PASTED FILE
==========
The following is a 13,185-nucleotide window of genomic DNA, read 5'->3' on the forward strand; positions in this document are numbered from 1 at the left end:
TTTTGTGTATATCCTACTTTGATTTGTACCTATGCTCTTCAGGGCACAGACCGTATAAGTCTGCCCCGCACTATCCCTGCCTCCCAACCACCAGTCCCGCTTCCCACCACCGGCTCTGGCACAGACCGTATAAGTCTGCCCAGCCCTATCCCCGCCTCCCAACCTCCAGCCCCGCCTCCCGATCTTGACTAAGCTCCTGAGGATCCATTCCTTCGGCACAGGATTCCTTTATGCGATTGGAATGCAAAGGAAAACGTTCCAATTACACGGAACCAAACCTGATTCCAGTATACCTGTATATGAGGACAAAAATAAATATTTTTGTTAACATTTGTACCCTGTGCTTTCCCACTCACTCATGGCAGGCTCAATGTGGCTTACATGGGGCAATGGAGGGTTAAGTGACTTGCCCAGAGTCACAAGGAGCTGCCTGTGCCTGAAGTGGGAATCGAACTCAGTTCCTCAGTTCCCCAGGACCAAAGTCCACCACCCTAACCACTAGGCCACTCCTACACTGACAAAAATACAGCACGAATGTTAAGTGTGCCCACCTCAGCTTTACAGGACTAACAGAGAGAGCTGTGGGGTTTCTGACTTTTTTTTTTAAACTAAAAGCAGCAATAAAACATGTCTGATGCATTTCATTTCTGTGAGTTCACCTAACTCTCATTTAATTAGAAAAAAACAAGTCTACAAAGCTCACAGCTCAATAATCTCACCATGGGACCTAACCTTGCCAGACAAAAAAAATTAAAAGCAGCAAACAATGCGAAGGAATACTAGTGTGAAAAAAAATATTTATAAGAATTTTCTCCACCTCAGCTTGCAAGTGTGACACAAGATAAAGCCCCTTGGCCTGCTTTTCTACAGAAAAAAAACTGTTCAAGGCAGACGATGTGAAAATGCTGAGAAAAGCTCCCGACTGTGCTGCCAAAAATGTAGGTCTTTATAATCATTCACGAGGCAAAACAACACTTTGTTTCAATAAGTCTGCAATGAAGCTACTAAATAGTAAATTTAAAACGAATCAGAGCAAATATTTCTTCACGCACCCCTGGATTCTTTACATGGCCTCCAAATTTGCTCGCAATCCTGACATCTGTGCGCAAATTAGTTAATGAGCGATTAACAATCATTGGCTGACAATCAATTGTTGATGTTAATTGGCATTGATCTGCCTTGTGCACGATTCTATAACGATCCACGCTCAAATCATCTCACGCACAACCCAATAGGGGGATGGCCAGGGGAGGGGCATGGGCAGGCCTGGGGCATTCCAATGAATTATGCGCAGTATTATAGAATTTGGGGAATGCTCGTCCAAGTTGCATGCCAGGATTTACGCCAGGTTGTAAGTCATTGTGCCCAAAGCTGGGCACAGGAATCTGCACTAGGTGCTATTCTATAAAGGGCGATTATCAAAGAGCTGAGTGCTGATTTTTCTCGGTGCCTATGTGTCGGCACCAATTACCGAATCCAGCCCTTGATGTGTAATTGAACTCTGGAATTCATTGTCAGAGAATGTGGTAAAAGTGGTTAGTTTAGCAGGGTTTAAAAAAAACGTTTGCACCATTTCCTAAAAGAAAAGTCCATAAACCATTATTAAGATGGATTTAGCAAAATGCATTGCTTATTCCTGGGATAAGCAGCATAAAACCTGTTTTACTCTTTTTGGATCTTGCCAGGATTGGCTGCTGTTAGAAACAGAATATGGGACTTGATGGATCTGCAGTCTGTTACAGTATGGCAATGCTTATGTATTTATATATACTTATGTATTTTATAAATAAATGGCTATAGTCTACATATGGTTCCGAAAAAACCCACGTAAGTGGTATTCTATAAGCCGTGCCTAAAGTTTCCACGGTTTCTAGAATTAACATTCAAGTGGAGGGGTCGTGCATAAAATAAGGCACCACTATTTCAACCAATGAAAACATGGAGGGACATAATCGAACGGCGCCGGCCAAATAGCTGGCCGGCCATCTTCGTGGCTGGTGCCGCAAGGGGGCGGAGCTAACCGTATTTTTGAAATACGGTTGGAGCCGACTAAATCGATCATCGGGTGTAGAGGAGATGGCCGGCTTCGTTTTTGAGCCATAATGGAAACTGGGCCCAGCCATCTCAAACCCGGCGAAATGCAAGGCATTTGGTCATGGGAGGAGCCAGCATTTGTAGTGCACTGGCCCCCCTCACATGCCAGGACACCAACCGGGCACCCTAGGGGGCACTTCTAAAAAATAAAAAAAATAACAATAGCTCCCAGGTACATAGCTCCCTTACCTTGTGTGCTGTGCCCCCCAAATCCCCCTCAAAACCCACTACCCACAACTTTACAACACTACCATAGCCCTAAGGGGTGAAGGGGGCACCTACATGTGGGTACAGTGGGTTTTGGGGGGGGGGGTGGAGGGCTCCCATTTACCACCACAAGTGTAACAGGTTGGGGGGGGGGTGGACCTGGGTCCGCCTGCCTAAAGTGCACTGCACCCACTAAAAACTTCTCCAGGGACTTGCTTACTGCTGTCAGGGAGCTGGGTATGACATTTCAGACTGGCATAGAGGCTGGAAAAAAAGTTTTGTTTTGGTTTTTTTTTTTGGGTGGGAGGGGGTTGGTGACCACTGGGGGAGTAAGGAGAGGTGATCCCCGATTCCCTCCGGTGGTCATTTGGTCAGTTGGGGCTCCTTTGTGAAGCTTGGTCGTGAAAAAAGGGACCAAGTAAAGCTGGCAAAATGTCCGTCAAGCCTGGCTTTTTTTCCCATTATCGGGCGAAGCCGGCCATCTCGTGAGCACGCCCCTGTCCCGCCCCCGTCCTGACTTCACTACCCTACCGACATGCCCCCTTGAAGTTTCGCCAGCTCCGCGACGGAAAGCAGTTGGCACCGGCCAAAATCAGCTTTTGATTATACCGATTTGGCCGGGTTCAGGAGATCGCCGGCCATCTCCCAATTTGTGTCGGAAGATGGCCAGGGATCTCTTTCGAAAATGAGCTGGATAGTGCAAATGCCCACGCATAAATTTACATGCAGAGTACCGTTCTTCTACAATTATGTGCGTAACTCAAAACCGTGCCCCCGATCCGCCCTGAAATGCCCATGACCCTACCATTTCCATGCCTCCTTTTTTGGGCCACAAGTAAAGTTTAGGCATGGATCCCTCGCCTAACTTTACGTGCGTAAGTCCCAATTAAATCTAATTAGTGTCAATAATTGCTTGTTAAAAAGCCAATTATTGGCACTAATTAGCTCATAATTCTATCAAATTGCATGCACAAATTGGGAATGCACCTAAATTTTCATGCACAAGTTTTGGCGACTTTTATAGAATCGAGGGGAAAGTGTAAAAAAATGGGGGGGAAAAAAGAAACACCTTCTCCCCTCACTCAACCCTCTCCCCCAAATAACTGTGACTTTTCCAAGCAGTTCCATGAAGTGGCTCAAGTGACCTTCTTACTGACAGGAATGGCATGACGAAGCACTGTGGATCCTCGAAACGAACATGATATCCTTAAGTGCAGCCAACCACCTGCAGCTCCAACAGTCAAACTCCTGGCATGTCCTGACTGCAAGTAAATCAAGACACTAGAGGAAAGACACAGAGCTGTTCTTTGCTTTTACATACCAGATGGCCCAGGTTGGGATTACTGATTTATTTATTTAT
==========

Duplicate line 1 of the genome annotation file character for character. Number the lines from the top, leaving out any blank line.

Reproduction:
The following is a 13,185-nucleotide window of genomic DNA, read 5'->3' on the forward strand; positions in this document are numbered from 1 at the left end: